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The english legal system unit1 assignment3 three part question

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Introduction

(a) The HofL has declared that the system of precedent is an indispensable foundation providing certainty in the law. Explain how the system of precedent operates to pursue the goal of certainty whilst ensuring that certainty does not result in rigidity This essay seeks to consider the system of precedent being 'an indispensable foundation providing certainty in law.' In doing so it will also assess associated advantages and disadvantages with the current system. Finally, discussing whether or not 'certainty' has the effect of rigidity in the law. In essence, the Judicial Precedent doctrine refers to the fact that a decision of a higher court will be binding on an equal or lower court. The House of Lords stands at the summit of this hierarchy and its decisions are binding on all courts. The next court in the hierarchy is the Court of Appeal, and further down are the Divisional Courts, High Courts, Crown Courts, County Courts and Magistrate Courts. Our system of precedent (case law) means, in its simplest form, that Judges can adapt the law to suit changing circumstances and that a lower Court must follow Judgments issued by higher Courts. Also, binding precedent is based on the view that it is not the function of a judge to make law, but to decide cases in accordance with existing rules. ...read more.

Middle

In assessing the Courts approach of interpreting statutes it is imperative to acknowledge once a Statute or other legislation is enacted, it is the law and the Courts must follow it. There is no problem in this if the legislation is clear and unambiguous. But in instances where this is not the case it is often necessary, therefore, for a piece of legislation to be interpreted by the Courts referred to as Statutory Interpretation. Therefore there are either internal aids to interpretation which are found within the act itself or external aids which include things such as dictionaries, the interpretation Act 1978, EC directives etc... In the case of Pepper -v- Hart (1993), the House of Lords decided that to aid interpretation the Courts can take reports of Hansard into account in respect of debates, questions asked in the house and other matters appertaining to ambiguous legislation. In addition to the several aids that Judges have to assist them, the Courts follow a number of presumptions. So, the presumption will stand unless it can be contradicted by express legislation, and the burden of proof is upon the party seeking to disapply such presumption. These presumptions apply whether the legislation is primary or delegated and may include for example; the presumption of the construction of penal provisions, if the ambiguity or doubt applies to a criminal or penalty provision, then the individual will get the benefit of the doubt. ...read more.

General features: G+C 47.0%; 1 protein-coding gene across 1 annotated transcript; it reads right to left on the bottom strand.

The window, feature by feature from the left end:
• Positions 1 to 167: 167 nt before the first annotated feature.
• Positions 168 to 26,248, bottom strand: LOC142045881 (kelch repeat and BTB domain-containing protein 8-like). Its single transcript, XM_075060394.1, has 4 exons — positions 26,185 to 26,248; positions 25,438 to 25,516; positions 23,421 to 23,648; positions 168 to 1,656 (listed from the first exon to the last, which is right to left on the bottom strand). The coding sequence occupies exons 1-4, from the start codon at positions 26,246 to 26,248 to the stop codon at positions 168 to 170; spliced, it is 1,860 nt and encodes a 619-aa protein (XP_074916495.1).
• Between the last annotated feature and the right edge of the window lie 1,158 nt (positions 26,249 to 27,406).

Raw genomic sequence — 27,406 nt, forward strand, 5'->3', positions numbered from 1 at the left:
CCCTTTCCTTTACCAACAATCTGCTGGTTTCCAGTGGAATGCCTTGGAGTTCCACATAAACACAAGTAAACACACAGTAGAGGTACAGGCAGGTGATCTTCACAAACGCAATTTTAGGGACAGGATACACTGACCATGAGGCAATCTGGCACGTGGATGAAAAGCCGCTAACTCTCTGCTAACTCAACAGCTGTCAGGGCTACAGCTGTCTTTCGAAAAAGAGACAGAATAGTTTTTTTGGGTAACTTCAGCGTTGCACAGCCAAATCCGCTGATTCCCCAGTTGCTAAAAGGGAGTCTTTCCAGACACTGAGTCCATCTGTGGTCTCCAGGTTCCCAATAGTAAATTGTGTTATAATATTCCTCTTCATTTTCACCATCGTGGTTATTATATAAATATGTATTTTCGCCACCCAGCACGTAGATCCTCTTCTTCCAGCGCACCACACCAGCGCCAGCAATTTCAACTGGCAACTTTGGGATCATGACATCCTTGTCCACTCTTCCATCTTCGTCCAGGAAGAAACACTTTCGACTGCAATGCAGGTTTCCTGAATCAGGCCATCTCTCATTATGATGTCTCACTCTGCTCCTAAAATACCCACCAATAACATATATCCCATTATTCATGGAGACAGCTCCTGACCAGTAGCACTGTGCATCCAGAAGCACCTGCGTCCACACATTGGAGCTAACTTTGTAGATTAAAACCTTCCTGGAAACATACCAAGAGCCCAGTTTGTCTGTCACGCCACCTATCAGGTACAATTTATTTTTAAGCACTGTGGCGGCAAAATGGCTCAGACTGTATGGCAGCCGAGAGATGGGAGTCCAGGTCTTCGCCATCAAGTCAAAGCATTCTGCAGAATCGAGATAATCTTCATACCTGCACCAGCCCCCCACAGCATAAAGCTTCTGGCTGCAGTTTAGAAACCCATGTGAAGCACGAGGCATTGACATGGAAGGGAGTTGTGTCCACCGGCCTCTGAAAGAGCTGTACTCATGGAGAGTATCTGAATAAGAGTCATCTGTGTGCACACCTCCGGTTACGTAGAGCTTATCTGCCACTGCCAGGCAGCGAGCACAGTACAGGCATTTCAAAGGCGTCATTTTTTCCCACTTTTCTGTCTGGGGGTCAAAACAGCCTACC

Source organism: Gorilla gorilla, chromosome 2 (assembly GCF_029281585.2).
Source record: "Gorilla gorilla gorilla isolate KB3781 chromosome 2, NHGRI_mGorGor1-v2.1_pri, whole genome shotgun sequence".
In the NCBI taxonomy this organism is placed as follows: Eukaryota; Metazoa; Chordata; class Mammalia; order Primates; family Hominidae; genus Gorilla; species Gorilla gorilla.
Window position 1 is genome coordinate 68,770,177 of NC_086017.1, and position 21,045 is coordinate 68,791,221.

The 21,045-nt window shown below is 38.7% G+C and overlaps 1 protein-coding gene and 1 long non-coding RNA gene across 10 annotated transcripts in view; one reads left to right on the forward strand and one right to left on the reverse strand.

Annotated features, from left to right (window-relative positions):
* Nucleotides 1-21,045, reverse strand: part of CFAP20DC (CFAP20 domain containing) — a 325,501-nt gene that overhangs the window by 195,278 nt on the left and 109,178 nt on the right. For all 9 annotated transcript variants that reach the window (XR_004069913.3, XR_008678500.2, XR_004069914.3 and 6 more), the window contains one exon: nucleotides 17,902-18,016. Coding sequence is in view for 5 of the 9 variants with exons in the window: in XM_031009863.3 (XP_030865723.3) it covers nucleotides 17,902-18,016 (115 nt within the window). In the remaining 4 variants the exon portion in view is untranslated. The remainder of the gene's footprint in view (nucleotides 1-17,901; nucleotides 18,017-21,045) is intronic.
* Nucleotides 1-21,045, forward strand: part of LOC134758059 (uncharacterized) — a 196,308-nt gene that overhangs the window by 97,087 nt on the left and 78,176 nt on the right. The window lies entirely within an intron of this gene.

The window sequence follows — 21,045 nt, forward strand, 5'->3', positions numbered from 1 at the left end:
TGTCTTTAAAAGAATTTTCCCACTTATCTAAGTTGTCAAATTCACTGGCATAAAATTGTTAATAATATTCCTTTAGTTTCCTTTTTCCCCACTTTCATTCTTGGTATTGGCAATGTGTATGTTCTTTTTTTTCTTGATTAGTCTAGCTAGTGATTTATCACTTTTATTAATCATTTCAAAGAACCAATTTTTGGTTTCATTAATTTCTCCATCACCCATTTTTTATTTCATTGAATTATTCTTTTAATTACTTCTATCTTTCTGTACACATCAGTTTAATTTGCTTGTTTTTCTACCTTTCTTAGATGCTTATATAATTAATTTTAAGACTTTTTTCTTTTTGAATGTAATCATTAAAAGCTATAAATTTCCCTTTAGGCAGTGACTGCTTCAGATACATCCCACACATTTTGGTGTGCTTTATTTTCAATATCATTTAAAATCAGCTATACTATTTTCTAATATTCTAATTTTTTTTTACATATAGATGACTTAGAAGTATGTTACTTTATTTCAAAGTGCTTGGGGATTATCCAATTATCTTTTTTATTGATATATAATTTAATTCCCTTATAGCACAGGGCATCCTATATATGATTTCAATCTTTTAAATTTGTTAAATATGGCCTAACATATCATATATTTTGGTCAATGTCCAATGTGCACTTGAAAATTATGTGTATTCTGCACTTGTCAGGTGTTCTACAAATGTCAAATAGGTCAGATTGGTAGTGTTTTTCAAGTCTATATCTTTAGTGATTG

Conclusion

However, Lord Simmons, in the House of Lords, has said that "if a gap is disclosed, then the remedy lies in an amending Act", indicating that it is up to Parliament to say what it means. These two approaches - the rigid approach and the flexible approach are respectively called "the literal approach" and the "purposive approach". The European system favours the latter. (c) To what extent has membership of the EC restricted the freedom of the Courts as regards statutory interpretation? In assessing the extent to which membership of the EC has restricted the freedom of the courts in relation to statutory interpretation it is imperative to point out that EC legislation is impinging upon our nation. At present, EC law has superiority to our own national laws and takes precedence over it in matters of community law. The way in which community law may restrict the freedom of the courts in interpreting statutes can be specifically shown since national courts must follow EC law where it applies. Thus where there is ambiguity in a piece of European legislation the national courts can not interpret that piece of legislation. Under Article 144 of The Treaty of Rome, only the European Court can interpret EC legislation. If our Courts, therefore, come across a piece of EC legislation that needs interpreting, then they have to remit it to the European Court for a ruling on its meaning. ...read more.

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Summary:This is a general explanation of rules of precedent and statutory interpretation. The whole essay could have benefited from greater use of case illustration.
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Marked by teacher Nick Price 04/10/2013

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